Nooney was very meticulous in her photographic projects, her first project was to document the entire length of the West Side Highway in Manhattan, which had partially collapsed in 1973 and was demolished beginning in 1977. In her second project was to document Brooklyn. She used her connections from when she was working in Brooklyn as a volunteer for George McGovern’s presidential campaign, gaining her the access to rooftops and other vantage points for a survey of the borough.
She worked almost daily from January 1978 to April 1979, crisscrossing the borough, documenting the broad ethnic and economic range of Brooklyn’s residents. The project became the subject of an exhibition, At Home in Brooklyn, at the Long Island Historical Society in 1985.
I have chosen a few photos from the collection without any residents because I believe our homes tell as much about us as a portrait would be able to, and I think it’s interesting to imagine who the people behind these homes are (or were).
Photographs can have a huge affect on us. They can evoke very strong feelings of nostalgia, admiration, longing, being afraid, happiness and many other. Somehow, they have a magic power over us. We can protect ourself from them by closing our eyes, but if we manage to catch a glimpse of them, they can stick to our “inside eye” and be very difficult to get rid of again. We create stories in our minds or are reminded of distant or recent memories when looking at them. They can be used to portray an identity, and they can reveal our true persona to the world. When we collect them, it’s like we’re collecting memories.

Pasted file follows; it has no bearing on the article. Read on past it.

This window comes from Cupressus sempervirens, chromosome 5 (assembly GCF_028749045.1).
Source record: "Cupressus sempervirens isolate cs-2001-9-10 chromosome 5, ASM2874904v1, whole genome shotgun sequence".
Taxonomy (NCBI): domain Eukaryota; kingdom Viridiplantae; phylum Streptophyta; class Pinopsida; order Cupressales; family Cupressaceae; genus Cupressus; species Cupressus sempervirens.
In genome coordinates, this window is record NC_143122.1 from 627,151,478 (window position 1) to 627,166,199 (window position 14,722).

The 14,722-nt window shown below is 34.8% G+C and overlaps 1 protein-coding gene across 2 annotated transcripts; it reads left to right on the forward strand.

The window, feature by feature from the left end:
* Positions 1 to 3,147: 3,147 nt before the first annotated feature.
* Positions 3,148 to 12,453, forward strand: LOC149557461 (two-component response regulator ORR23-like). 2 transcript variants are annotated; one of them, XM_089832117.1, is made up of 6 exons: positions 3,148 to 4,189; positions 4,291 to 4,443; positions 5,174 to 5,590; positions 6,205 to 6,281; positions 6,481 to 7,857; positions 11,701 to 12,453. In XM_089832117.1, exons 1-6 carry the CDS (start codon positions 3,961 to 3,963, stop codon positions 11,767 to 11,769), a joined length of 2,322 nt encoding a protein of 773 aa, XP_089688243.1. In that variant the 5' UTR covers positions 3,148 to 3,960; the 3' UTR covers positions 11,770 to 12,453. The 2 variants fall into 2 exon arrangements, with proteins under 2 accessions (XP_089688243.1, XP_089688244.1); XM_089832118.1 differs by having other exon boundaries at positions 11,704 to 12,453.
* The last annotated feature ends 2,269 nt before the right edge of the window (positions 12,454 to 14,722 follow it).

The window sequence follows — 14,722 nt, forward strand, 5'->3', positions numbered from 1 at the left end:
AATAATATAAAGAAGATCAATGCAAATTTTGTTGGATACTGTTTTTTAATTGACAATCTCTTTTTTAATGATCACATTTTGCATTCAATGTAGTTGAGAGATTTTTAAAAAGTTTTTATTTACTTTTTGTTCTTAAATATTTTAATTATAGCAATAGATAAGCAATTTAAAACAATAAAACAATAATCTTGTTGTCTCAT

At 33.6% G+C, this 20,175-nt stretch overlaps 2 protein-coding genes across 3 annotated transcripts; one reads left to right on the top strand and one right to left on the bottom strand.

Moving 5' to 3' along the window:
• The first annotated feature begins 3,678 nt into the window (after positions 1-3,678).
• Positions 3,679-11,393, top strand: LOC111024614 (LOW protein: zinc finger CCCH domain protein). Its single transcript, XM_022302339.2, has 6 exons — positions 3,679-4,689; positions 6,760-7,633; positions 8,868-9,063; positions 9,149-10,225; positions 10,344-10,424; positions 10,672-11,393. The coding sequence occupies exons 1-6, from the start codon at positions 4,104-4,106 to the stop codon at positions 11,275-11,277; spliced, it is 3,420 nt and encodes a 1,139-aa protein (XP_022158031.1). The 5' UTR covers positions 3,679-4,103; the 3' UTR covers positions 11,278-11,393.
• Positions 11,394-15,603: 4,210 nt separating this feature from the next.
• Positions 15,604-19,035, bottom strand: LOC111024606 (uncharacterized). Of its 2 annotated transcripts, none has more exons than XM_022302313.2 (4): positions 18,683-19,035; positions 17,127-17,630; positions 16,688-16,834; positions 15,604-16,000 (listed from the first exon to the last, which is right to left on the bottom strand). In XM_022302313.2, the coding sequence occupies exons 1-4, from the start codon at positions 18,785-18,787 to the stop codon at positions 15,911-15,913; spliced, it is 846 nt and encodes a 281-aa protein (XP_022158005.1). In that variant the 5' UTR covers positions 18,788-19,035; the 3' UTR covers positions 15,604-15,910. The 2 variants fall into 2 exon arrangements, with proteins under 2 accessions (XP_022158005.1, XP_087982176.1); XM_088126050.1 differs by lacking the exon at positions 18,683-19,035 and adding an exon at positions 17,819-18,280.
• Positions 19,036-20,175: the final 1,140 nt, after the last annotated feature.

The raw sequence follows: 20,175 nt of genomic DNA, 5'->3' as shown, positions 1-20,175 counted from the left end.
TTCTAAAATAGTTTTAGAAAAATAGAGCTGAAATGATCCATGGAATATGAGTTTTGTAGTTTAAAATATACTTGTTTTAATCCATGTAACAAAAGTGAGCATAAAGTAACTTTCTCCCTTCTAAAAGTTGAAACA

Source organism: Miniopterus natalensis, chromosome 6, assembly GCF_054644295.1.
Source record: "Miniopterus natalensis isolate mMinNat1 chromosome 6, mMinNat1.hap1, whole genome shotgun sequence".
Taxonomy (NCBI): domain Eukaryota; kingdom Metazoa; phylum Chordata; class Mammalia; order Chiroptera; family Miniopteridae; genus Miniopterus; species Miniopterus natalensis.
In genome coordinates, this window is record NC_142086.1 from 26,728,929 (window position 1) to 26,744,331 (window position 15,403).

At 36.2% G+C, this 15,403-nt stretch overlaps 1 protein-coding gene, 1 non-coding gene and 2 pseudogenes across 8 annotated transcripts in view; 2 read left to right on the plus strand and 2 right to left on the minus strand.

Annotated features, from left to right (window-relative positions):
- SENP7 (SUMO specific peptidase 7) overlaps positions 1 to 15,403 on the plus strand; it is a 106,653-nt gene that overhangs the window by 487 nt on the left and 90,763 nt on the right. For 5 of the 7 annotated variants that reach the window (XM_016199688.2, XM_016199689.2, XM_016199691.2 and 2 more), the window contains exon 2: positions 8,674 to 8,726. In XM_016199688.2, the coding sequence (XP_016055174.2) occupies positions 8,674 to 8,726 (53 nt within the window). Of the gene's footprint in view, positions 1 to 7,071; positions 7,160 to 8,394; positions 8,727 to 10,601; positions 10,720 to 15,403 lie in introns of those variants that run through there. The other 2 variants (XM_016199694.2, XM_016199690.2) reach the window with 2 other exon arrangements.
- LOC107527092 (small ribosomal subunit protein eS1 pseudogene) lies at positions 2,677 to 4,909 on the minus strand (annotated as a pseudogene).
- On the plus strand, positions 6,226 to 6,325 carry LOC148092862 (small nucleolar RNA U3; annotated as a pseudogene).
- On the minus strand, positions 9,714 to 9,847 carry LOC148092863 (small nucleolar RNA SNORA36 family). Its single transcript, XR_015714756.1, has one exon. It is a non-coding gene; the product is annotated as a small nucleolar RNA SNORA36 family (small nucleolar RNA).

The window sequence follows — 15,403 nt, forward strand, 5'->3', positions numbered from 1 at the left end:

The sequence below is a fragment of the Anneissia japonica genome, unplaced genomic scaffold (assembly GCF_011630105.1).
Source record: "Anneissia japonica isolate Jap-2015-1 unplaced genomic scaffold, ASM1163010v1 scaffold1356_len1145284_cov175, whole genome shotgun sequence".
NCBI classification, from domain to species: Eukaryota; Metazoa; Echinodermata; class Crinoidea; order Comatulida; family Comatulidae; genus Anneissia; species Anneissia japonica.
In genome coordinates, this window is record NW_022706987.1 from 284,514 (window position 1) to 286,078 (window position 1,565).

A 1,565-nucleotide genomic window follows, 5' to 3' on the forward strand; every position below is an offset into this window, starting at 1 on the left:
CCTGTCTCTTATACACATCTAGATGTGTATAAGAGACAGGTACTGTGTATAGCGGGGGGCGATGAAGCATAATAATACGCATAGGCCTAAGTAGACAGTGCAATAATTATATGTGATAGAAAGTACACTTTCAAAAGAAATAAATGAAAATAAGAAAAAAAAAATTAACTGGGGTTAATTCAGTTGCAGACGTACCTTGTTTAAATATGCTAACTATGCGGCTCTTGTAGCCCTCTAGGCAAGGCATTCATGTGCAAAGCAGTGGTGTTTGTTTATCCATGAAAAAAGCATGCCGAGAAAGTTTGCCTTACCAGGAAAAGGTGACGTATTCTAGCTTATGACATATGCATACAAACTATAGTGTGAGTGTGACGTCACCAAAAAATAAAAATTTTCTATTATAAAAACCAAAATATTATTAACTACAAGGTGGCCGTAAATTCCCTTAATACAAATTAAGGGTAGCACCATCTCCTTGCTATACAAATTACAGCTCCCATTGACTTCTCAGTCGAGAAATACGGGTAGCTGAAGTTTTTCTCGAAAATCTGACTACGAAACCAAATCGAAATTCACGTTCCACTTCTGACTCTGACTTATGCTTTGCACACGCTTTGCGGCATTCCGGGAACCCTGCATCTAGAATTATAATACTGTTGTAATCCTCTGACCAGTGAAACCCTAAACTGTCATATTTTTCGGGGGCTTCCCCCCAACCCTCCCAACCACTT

I found these mugshots on the site “The Americans“, and they fascinate me a lot. Because of their “scientific” purpose, they tell us a story before we even see the person portrayed. This can evoke a feeling of danger, because we know they’re taken after the people have been arrested for some crime. I almost feel like I can’t look at the people in the photographs because there’s a change that they’re dangerous, I’m afraid that they’ll look back at me. The odd thing about this strong feeling is that you don’t actually know if these people have commited a crime, and if so, what crime it is. They could have stolen a pack of gum in a shop for all we know.
This feeling of knowing part of the story by just looking them, but not knowing the rest, inspires me.
I love to be a woman. And I love my iPhone. I want to share a (free) app from Fotopedia Magazine, with a photo-series by Olivier Martel, titled “Women of the world”. He has taken some amazing photos of women in different cultures. He explains his approach to photography below:
I am attached to topics such as the Berbers, the Fetishists of the Ivory Coast, the Order of Malta throughout the world, Malaria across the continents, Orthodoxy in Russia, the Cistercian Order in Europe and the nurses of the impossible… I have been able to photograph women far from the Fashion pages. These are the faces of the eternal feminine truth, in their struggles and hopes and their assertion.
— Olivier Martel
Below are some of my favourite ones. Check it out here.